Courtesy of Brian Wood A Hadza man stalks prey in East Africa.
Get this: Although you may be just sitting at your desk or planted on your couch while reading this, you are burning the same number of calories as the hardest-working hunter-gatherer in East Africa.
Indeed, the fact that you get from one place to another in your car, on a train or on a bus; that you ride an escalator or elevator to go up and down floors; and that you move only when you absolutely must makes no difference.
You still are expending the same amount of energy as the Hadza, who generally walk between five and seven miles a day to find food.
And this finding indicates that our Western propensity for obesity is not so much related to a sedentary lifestyle, but easy access to high-calorie and processed foods.
This finding is the result of new research, which appears today in the Public Library of Science journal.
“This is one of those great ‘a-ha’ moments in science,” said Brian Wood, who was a postdoctoral fellow at Stanford University while doing the research, but now is an assistant professor of anthropology at Yale University. “Where we went in and did some methodical testing, and came out with a finding that really challenged the way we’d seen and explained things before.”
Help us do more.
Wood and study co-author Herman Pontzer, however, stressed that this research does not suggest that physical activity has no benefits.
“Physical activity is related to all kinds of good things that make people healthy,” said Pontzer, an anthropologist at Hunter College of the City University of New York. “It’s just unlikely the underlying cause of obesity in Western populations.”
To understand the relationship between physical activity and daily energy expenditure, the researchers wanted to see how much energy the Hadza, a hunter-gatherer group living in East Africa, used.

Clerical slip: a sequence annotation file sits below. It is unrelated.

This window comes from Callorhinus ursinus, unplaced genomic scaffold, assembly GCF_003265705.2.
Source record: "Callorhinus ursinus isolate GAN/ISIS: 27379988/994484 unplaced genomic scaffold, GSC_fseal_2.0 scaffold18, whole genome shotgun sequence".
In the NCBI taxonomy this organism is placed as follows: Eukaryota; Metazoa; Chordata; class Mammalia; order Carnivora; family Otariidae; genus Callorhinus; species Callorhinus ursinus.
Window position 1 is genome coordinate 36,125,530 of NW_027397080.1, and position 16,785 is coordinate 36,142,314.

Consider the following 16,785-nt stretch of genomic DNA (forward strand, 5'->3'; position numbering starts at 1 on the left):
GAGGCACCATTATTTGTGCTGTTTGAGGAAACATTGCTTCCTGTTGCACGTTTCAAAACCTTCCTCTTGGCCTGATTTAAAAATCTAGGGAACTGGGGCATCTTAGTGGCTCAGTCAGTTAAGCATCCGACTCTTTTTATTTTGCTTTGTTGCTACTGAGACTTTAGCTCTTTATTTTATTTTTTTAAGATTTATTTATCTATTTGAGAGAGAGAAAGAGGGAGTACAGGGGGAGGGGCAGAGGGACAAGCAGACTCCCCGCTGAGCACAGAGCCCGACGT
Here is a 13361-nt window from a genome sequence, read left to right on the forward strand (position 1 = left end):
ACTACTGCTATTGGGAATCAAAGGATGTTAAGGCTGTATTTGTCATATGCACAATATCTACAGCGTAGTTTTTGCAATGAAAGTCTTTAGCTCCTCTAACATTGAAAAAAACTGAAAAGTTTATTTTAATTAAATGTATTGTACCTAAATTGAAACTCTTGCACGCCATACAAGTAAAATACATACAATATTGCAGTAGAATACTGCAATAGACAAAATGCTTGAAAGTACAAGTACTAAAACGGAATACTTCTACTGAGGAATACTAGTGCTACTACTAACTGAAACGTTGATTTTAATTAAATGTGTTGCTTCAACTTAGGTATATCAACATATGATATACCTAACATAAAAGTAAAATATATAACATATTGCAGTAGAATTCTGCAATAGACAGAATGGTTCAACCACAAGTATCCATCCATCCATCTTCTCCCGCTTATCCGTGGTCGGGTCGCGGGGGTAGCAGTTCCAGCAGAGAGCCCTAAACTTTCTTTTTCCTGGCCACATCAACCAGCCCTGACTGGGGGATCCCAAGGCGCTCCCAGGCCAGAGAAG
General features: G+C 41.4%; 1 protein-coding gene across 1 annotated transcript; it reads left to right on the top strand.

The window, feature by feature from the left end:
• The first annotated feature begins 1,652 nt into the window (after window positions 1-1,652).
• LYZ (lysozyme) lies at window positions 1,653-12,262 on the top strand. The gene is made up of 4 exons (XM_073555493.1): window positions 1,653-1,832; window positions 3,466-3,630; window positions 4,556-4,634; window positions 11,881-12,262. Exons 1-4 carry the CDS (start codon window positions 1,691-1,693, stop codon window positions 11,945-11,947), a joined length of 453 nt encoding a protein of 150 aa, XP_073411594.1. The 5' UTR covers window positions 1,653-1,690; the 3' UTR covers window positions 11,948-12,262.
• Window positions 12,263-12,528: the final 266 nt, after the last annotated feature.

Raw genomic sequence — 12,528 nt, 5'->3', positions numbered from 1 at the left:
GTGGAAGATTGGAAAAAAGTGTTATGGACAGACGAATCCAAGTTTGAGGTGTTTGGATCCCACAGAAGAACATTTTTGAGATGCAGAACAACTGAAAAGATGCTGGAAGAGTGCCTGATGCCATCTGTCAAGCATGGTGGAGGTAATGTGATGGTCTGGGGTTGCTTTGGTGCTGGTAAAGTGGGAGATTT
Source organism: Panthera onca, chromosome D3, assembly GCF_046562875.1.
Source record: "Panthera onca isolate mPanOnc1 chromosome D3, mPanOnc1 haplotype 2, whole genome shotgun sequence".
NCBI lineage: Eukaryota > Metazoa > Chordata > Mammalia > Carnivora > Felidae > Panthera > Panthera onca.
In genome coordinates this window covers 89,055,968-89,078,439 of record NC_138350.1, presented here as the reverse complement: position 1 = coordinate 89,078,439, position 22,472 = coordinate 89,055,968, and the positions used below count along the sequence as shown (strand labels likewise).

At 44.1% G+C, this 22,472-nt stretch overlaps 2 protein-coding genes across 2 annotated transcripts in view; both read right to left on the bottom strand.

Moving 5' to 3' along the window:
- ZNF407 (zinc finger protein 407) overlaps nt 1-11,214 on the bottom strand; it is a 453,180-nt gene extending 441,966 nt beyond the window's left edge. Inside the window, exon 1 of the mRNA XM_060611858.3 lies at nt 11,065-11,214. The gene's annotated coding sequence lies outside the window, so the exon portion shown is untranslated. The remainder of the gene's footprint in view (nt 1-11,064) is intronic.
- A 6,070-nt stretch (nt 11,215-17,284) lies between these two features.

For years, many scientists had suggested that the global obesity pandemic was the result of a sedentary lifestyle. Humans, they argued, evolved in hunter-gatherer-type societies, where we were physically active all day long. When people started to become more sedentary, without the pressure or need to search constantly for food, we became fat.
So Pontzer, Wood and a team from universities in Tanzania, England, Arizona and Missouri decided to see just how much energy hunter-gatherers, such as the Hadza, expend in a day and compare that with people living in developed nations and farming cultures.
The researchers had the Hadza wear GPS wristbands so they could see how far they traveled each day. They also collected urine samples from the Hadza that provided them with information about the amount of energy the Hadza used.
And what the researchers found – when they compared this with samples collected from people in developed areas, such as North America and Europe – was there was no difference. People expend roughly the same amount of energy, no matter how different in terms of their physical activity.
"At the end of the day, we know humans respond to their environments," Wood said. "I think one of the things our work is showing is that there are certain ranges of adaptability. Maybe we are more constrained by our evolutionary history than we thought."
The authors speculated that our limited range of energy expenditure is a trait our species adapted over millions of years of evolution, in response to a complex web of environmental signals and food availability. They pointed to other studies on different mammal species that show similar results.
The point being that no matter what you do, no matter how physically active or inactive you are, it is very difficult, if not impossible, to budge out of that constraint. And it may be why diets so often fail – your body will keep coming back to this limited range of calorie burning.
Curiously, the scientists did find that farmers living in a non-developed area of Bolivia used slightly more energy than either the hunter-gatherers or those living a “modern” lifestyle.
Pontzer said more research needs to be done to understand why, but it does throw some water on the idea that some societies abandoned hunting-gathering for farming because it required less work, or energy.
“This idea that farming is somehow better than hunter and gathering, that it is an easier lifestyle, turns out not to be true,” he said.
The researchers would like to expand their work to other populations and learn more about the physiology of the Hadza and others, to better understand how physical activity is related to energy expenditure.
But for now, if you’re trying to lose weight, the best solution might be to cut back on the energy you consume, because the energy you expend isn’t likely to change much.